“I learned a lot about trust this weekend,” says Alec Peters of Valparaiso. “It was amazing, coming together with a group of guys I’d never met before, and then in four days creating a friendship and creating a bond.”
Jaron points out that same experience of encountering fast, deep friendship.
“We didn’t want to leave at the end. We had so much fun bonding together and everything was really beneficial for us,” he says. “We saw the meaning in everything, the point of doing all of the activities. It was really good, really creative, a good brotherhood among the players and the teachers there. Some of the guys still communicate with each other on a daily basis.”
Simons says plans to make captains’ leadership training available to many more collegiate athletes have already been set in motion.
“The content works for any sport”
“This template, the presenters and some of the context would change, but the content works for any sport,” he says. “Hopefully in the process, we’ll have the opportunity to help them grow, or maybe even help them come to know Jesus.”
For now, Jaron and Donte’s hopes are for this next basketball season and the role they hope to play in their locker room.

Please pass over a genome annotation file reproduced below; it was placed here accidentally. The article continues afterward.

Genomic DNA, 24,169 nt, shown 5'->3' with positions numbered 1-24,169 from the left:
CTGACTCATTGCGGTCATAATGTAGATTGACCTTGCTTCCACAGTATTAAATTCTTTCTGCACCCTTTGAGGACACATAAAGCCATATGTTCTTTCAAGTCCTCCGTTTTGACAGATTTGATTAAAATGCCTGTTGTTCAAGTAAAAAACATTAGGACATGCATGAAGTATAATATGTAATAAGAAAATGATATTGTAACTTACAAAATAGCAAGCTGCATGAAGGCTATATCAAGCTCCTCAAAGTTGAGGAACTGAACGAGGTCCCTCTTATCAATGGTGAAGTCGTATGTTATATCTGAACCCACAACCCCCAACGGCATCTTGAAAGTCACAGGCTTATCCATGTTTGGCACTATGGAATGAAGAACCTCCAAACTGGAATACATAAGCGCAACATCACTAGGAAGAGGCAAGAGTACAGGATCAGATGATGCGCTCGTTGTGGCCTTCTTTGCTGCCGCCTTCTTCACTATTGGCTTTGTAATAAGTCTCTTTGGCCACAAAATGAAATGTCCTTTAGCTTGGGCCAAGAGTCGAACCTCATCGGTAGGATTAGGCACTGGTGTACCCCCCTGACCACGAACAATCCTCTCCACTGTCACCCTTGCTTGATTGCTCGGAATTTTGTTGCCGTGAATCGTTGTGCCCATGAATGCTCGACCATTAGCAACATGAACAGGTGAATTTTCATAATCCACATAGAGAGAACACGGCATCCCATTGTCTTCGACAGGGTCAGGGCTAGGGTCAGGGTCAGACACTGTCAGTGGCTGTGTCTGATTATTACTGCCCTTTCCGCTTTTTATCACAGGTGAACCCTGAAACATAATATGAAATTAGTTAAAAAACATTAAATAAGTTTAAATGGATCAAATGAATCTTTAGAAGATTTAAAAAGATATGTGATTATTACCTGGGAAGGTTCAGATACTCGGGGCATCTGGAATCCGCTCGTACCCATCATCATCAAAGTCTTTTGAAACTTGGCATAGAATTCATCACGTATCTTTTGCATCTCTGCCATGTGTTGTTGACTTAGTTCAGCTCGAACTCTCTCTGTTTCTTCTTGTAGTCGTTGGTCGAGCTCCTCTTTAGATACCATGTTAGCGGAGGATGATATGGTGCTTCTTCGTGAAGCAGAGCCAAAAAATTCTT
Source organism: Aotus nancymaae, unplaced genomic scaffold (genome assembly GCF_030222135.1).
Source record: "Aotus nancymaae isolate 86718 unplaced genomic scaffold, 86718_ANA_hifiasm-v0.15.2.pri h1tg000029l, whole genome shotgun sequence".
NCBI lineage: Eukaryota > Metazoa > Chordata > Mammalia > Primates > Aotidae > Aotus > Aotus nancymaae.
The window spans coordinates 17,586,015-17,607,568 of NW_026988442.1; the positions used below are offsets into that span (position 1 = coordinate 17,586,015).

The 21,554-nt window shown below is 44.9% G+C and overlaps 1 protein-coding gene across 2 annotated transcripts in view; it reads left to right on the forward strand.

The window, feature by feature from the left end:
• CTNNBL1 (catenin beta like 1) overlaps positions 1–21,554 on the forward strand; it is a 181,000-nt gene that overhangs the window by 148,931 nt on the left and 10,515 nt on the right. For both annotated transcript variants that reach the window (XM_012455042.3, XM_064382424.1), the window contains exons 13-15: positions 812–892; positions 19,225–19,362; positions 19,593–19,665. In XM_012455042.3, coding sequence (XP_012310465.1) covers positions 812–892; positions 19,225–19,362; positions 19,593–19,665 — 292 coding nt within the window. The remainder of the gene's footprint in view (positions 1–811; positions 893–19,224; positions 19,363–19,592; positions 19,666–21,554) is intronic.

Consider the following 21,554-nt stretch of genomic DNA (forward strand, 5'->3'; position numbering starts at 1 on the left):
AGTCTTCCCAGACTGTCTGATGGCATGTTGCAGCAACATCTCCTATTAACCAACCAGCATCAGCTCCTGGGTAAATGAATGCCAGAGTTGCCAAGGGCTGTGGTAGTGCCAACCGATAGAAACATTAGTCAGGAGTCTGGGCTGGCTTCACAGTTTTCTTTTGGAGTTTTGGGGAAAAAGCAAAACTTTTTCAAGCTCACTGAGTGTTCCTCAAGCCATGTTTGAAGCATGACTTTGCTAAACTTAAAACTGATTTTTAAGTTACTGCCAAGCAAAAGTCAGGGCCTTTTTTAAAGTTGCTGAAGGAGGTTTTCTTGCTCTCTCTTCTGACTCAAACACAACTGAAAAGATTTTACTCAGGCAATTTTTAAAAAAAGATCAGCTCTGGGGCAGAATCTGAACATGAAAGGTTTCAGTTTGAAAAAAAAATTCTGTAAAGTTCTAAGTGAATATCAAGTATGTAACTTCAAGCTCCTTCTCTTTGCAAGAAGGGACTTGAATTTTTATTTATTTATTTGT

“A lot of guys look up to [Donte and me] and we’re going to go into the season with the mindset of, ‘We are the leaders, and guys are going to look at us differently than with everybody else, so we have to put on a good representation of being a leader so these other guys will follow along behind us,’” Jaron explains. “We’ve got a lot of young freshmen coming in, and we’ll just set a good example for those guys.”
Players were encouraged to remember that, even more than age and experience, attitude and a desire to serve the team are the necessary requirements for a leader.
“I think I’ll lead differently by speaking up,” says Jaron. “I won’t feel like just because I’m not the oldest guy I can’t say something. This year, I can be that guy to step up and say something, [to have] the courage to say something at a team meeting, or if somebody’s been messing around on and off the court, be able to confront them in a way that won’t ruin the relationship.”